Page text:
By Kenneth R. Gosselin
As a 10-year-old boy mauled by a black bear Sunday recovers, there could be a renewed push in the state legislature to set firm legal boundaries in defending against bears when life or property is threatened.
A dozen legislative proposals over the past decade, covering everything from bear hunting lotteries to allowing farmers to protect livestock and crops have gone nowhere. Meanwhile, the black bear population in Connecticut has doubled to 1,200 in the same period.
“It’s certainly possible that a tragic incident like this will have us have some of those hard conversations,” Jenny Dickson, wildlife division director at state Department of Energy and Environmental Protection, said Monday. “We are seeing a lot of questions from the public about what we do and don’t do when it comes to bears.”
Darien-based Friends of Animals late Monday condemned any move to use the incident in Morris to press for a bear hunting season.
“As we wait for more details to emerge, this must be a teaching moment so residents are kept safe and black bears aren’t needlessly killed,” Priscilla Feral, the organization’s president, said, in a statement. “This family lives where bears live, and they need to be extra cautious this time of year with children and pets.”
Feral said this time of year bears may be looking for food up to 20 hours a day, as they prepare for winter. Feral said residents should make yards less attractive as a source for food, by making bears uncomfortable. Air horns, banging pots and pans as well as yelling can create a sense of danger for bears and encourage them to avoid the area, Feral said.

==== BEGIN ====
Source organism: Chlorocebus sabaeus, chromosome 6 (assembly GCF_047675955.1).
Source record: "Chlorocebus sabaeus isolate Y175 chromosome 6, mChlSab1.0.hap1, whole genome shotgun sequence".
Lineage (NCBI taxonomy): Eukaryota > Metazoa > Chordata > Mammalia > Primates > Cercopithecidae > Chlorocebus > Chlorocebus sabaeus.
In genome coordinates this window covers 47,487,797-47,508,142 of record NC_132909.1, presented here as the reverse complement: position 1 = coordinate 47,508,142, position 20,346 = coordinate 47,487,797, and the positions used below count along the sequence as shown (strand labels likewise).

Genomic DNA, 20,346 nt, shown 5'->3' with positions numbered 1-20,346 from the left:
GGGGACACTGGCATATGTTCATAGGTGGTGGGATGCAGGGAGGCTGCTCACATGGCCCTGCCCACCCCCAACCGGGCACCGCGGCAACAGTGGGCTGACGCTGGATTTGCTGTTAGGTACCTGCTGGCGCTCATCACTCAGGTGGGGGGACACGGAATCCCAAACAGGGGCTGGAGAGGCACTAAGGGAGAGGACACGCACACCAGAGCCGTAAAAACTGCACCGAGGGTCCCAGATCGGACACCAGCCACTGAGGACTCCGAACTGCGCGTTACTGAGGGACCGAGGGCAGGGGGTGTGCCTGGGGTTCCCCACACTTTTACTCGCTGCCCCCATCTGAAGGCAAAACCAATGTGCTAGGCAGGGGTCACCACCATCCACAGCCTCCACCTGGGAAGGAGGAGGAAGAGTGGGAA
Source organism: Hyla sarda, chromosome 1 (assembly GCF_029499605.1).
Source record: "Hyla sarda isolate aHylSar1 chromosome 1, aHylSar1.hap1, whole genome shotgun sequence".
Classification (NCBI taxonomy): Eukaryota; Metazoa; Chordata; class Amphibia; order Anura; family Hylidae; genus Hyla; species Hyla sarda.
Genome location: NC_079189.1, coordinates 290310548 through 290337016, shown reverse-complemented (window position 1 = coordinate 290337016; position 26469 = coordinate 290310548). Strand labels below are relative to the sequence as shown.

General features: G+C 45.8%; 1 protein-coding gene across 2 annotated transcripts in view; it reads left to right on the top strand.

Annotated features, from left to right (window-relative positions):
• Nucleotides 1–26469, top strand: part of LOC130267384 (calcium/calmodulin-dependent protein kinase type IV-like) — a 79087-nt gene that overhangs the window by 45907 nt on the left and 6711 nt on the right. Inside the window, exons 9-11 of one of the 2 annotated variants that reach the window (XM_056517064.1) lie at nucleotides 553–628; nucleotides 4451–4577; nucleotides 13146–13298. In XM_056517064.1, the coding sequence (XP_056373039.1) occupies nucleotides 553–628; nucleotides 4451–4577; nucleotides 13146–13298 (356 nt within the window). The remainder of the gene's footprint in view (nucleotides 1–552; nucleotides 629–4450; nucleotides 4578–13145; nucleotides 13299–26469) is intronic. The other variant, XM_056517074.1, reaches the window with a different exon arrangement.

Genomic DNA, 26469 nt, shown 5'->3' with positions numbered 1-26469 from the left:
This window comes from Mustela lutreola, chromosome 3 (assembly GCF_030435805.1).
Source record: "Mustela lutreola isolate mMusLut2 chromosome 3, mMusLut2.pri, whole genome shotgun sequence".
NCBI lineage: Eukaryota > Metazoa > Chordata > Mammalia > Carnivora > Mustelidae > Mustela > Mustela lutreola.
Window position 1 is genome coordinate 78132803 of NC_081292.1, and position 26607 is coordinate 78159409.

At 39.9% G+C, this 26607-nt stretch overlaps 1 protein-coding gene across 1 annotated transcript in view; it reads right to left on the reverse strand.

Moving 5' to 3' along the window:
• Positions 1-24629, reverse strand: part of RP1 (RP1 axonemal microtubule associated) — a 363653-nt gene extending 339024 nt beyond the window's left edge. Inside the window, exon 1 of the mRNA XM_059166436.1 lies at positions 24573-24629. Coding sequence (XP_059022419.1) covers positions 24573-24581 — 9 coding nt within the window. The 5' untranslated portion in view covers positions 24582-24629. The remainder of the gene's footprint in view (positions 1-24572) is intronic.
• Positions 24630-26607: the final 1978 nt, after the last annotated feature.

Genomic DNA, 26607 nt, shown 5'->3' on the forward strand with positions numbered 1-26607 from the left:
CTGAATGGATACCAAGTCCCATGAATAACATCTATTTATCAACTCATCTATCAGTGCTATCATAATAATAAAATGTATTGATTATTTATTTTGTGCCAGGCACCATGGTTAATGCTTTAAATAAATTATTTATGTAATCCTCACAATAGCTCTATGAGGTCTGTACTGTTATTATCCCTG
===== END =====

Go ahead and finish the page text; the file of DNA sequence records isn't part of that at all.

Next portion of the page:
Bears were once plentiful in Connecticut, up until the late 1800s when farms increasingly took away the natural habitat of bears and they became scarce in the state.
Connecticut’s bear population began to climb in the 1990s as more of the state was no longer used for agriculture and was returning to being forests. Along with the lack of natural predators, female bears now have litters of 2, 3, or 4 cubs, most of whom live to maturity. And once concentrated in the Northwest corner of Connecticut, bear populations have expanded to most parts of the state.